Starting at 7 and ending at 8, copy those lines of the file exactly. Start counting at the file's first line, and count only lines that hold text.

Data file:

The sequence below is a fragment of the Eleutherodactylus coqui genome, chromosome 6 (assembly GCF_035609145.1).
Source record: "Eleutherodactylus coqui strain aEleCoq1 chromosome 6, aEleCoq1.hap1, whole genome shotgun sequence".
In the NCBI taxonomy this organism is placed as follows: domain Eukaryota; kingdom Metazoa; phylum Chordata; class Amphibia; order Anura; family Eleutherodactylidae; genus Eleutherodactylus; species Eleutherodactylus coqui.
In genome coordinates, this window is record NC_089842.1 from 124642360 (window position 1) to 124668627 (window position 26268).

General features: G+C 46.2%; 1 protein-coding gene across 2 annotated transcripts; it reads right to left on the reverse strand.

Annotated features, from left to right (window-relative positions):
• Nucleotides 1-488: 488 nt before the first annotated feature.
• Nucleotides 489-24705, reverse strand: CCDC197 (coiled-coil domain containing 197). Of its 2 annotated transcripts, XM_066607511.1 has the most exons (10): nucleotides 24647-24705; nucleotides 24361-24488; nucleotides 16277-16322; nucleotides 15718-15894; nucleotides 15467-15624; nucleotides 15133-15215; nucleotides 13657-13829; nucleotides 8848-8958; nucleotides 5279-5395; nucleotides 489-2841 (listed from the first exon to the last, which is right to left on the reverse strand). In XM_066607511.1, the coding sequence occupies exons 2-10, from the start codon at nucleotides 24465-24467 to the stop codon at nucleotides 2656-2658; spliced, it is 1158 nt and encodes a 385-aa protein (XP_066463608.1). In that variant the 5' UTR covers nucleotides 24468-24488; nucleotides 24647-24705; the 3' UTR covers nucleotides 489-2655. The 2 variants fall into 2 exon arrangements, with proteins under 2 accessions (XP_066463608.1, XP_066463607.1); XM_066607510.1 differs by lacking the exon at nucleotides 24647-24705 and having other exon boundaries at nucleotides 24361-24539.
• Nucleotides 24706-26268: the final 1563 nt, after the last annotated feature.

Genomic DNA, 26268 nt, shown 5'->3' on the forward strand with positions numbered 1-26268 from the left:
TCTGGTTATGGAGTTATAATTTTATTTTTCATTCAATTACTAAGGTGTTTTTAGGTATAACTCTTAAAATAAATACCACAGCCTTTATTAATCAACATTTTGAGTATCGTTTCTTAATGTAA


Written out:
• Nucleotides 1-488: 488 nt before the first annotated feature.
• Nucleotides 489-24705, reverse strand: CCDC197 (coiled-coil domain containing 197). Of its 2 annotated transcripts, XM_066607511.1 has the most exons (10): nucleotides 24647-24705; nucleotides 24361-24488; nucleotides 16277-16322; nucleotides 15718-15894; nucleotides 15467-15624; nucleotides 15133-15215; nucleotides 13657-13829; nucleotides 8848-8958; nucleotides 5279-5395; nucleotides 489-2841 (listed from the first exon to the last, which is right to left on the reverse strand). In XM_066607511.1, the coding sequence occupies exons 2-10, from the start codon at nucleotides 24465-24467 to the stop codon at nucleotides 2656-2658; spliced, it is 1158 nt and encodes a 385-aa protein (XP_066463608.1). In that variant the 5' UTR covers nucleotides 24468-24488; nucleotides 24647-24705; the 3' UTR covers nucleotides 489-2655. The 2 variants fall into 2 exon arrangements, with proteins under 2 accessions (XP_066463608.1, XP_066463607.1); XM_066607510.1 differs by lacking the exon at nucleotides 24647-24705 and having other exon boundaries at nucleotides 24361-24539.